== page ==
Kinney v. Cady, 45859.

CourtUnited States State Supreme Court of Iowa
Citation4 N.W.2d 225,232 Iowa 403
Docket Number45859.
PartiesKINNEY v. CADY.
Decision Date16 June 1942

4 N.W.2d 225

232 Iowa 403


No. 45859.

Supreme Court of Iowa

June 16, 1942

[232 Iowa 404] Charles W. Barlow and L. R. Boomhower, both of Mason City, and Gibson, Stewart & Garrett, of Des Moines, for appellant.

L. A. Moe and Senneff & Duncan, all of Mason City, for appellee. [4 N.W.2d 226]

HALE, Justice.

Plaintiff, on October 3, 1940, filed a petition claiming damages of the defendant for wrongfully treating hogs belonging to the plaintiff. To this defendant filed answer and counterclaim. In said counterclaim, as amended, he asked damages against the plaintiff for slanderous statements alleged to have been made by the plaintiff. To this counterclaim plaintiff filed answer which, as amended, denied generally the allegations of defendant's counterclaim and denied that the plaintiff mentioned, referred to, or spoke of the defendant, directly or indirectly to any of the persons charged. An amendment by plaintiff to his answer to the counterclaim asserted that even if the statements had been made by him they were privileged, for the reason that the persons named and referred to by defendant were employees of the plaintiff on farms of the plaintiff at the times stated, and that said statements were in connection with the plaintiff's business in which the employees were then engaged. This amendment, on objection of defendant, was refused by the court.

At the close of all the testimony both sides moved for a directed verdict. The motion of plaintiff was overruled and that of defendant sustained. Plaintiff does not appeal from the court's ruling on the motion directing a verdict against him on his petition, but appeals from the action of the court and jury on defendant's counterclaim.

The defendant is a veterinary surgeon living at Mason City. The plaintiff formerly practiced medicine. At the time of the trial he lived part of the time in Mason City, and was a man of large interests. With his wife he owned 3,600 acres of land in Cerro Gordo county, other farms in Iowa, considerable land in Canada, and had interests in oil wells in Texas. He raised hogs on a large scale on the Cerro Gordo county farm, in numbers running into the thousands. He had as manager [232 Iowa 405] for that farm J. E. Risden. The first deaths from disease among the hogs were on July 11, 1940, the dead hogs being removed to a rendering works. There was hog cholera in the neighborhood. Dr. Peter Malcolm was called to the ranch in August to look after the hogs, and treated them, and he called Dr. Cady, of Mason City, to come out. After a conference between Dr. Kinney, Dr. Cady, Dr. Malcolm, and Risden, the plaintiff left the matter to Risden, who, according to Dr. Malcolm, directed Dr. Cady to vaccinate the hogs, which he did by double vaccination, there being a total of about 3,500 so treated. It is unnecessary to go into the details of the treatment, but, as a result, the petition against Dr. Cady was filed by the plaintiff, charging negligence in the treatment, and in the care of the vaccine and virus. Out of the 3,454 hogs vaccinated 1,479 died, and there was a dispute between the plaintiff's agent, Risden, and the defendant, about the payment of Dr. Cady's bill. On the 21st of August, 1940, Dr. Cady caused a lien to be filed against the Kinneys for $1,556.86.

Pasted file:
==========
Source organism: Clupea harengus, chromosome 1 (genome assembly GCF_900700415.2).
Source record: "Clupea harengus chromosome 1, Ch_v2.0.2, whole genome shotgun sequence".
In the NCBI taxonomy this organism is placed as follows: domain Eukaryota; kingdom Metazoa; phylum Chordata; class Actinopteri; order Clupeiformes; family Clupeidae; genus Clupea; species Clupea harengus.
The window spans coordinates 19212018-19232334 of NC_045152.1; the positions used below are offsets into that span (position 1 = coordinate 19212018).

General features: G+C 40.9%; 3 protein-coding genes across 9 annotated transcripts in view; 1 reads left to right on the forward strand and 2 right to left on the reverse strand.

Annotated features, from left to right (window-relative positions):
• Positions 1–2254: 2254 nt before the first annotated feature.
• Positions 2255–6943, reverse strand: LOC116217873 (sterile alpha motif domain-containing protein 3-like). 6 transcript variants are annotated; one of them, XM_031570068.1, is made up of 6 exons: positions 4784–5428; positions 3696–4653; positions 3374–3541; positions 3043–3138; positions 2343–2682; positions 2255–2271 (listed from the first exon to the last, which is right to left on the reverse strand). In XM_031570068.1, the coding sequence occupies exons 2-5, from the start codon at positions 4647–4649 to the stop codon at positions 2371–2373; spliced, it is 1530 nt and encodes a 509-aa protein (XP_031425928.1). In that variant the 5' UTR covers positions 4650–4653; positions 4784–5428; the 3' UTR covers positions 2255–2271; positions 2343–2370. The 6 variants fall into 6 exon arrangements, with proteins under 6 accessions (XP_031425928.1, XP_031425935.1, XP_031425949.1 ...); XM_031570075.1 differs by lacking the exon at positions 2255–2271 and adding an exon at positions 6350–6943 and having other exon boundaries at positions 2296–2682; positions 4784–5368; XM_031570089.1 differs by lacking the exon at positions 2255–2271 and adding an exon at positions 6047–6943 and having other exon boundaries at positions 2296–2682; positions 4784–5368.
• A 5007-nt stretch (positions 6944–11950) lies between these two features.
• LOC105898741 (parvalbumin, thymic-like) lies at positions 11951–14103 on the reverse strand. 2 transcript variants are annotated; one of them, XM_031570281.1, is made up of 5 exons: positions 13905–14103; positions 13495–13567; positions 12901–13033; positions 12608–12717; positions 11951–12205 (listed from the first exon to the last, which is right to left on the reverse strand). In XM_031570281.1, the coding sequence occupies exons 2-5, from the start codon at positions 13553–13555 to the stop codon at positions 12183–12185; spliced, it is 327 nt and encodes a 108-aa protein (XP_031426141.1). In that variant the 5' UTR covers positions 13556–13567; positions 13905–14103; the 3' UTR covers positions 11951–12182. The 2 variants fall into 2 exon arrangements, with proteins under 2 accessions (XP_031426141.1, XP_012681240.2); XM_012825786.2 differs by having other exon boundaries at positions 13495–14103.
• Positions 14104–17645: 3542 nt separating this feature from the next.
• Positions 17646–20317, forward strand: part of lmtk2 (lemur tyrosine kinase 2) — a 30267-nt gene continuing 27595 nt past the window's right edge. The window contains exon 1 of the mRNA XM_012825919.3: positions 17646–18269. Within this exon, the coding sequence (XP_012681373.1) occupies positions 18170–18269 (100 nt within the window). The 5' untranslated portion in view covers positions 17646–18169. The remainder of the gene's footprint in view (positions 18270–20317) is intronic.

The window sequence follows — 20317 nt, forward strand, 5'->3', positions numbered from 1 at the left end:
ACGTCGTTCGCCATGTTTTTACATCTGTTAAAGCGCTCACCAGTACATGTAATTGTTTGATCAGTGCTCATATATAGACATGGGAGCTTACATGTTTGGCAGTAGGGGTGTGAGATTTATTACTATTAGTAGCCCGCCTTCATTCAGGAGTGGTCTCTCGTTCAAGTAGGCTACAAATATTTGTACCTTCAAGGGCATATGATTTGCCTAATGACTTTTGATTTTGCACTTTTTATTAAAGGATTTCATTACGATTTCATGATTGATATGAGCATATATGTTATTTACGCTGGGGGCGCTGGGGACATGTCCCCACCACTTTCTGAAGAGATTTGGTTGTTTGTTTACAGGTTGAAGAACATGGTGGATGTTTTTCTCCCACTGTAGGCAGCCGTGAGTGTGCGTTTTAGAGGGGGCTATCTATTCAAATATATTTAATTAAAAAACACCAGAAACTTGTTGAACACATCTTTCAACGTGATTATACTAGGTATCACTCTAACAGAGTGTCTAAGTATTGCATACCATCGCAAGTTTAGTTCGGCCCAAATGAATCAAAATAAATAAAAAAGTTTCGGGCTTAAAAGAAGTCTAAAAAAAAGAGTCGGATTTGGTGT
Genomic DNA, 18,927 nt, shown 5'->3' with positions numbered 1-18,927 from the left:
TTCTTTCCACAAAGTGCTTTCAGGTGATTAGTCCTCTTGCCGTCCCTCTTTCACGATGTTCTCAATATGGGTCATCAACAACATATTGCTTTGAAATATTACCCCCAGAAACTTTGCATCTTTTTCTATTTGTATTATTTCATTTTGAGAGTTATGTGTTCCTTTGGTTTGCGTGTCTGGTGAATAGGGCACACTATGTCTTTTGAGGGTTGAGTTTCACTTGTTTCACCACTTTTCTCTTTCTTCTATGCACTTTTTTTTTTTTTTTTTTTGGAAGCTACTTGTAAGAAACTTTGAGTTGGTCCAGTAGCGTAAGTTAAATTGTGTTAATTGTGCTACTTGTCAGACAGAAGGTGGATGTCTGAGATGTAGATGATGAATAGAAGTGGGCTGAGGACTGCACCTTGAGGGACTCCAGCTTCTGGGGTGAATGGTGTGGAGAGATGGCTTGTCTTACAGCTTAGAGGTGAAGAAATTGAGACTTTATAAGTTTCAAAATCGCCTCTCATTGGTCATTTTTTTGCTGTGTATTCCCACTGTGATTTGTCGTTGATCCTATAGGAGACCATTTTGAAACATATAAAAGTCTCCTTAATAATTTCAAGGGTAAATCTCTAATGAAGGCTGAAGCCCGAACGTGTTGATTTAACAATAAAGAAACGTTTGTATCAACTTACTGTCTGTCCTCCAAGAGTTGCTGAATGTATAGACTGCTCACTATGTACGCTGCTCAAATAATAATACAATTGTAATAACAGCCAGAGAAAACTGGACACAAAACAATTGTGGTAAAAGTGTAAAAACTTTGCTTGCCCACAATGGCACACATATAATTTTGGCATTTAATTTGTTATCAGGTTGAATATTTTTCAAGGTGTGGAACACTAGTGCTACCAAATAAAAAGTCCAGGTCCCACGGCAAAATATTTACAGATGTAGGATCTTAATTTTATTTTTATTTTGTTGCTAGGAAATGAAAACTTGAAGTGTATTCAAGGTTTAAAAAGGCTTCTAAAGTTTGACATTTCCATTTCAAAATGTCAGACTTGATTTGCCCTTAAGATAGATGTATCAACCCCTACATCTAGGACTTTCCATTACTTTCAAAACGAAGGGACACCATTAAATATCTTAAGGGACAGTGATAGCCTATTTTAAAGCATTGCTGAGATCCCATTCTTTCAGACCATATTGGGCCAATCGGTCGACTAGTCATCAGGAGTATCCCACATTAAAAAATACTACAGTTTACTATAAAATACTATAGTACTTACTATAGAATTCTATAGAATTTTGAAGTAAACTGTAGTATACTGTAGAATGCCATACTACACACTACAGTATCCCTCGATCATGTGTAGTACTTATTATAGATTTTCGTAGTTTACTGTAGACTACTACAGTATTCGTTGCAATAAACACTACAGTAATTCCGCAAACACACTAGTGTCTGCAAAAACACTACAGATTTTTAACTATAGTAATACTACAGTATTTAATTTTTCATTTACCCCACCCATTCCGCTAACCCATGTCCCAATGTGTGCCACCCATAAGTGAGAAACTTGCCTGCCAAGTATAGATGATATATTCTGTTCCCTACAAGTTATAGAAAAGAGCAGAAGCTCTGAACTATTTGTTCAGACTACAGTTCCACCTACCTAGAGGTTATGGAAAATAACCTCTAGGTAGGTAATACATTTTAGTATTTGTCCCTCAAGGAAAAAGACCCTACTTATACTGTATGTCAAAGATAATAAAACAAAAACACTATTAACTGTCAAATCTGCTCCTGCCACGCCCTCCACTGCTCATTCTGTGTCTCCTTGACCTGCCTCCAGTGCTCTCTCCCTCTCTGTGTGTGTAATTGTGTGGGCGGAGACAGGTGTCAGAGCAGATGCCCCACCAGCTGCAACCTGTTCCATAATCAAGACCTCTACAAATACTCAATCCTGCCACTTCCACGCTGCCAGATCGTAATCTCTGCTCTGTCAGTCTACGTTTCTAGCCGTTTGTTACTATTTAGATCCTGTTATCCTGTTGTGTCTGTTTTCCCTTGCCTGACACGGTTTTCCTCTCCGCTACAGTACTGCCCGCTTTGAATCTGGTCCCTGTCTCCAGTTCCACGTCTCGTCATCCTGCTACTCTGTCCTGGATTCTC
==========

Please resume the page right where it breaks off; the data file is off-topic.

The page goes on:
The controversy as to the malpractice was terminated by the court's ruling on defendant's motion for a directed verdict against the plaintiff, which was not appealed from and which we may assume has determined the question of liability for malpractice.

On the day that Dr. Kinney filed his petition for damages against Dr. Cady there was a meeting of Dr. Kinney's employees and their wives at one of the houses on the farm. At this meeting labor-and-management troubles were discussed. Prior to this time the dissatisfaction of the employees had resulted in a sit-down strike. The men submitted their complaints, blamed the farm manager for their troubles, and asked that a new manager be appointed. Plaintiff appointed Suby, one of their number, to be foreman, and Risden was later discharged. At this meeting certain employees--Suby, Hugi, Long, Dorsey, Watermiller, Erickson, Coonrod, and Shahan--were present. There was some conversation relative to the treatment the hogs had had, and it is alleged by defendant that Dr. Kinney, in the course of the conversation, said: "If I had some patients that had diphtheria, smallpox, [232 Iowa 406] and other diseases, and I vaccinated all of them for the same disease, I would be a rotten doctor." It is denied by a number of witnesses that this was the exact language used, and it was stated by plaintiff's attorney in his opening statement that plaintiff did make the statement that if he had a lot of patients and some had smallpox, some diphtheria, and some other diseases, he would not believe he was doing the right thing if he treated them all for the same thing. However, the words charged were as heretofore stated. It is further charged by the defendant that the [4 N.W.2d 227] statement was false and defamatory, that it was uttered and understood as a charge of professional negligence and misconduct, and was for the express purpose of injuring the defendant.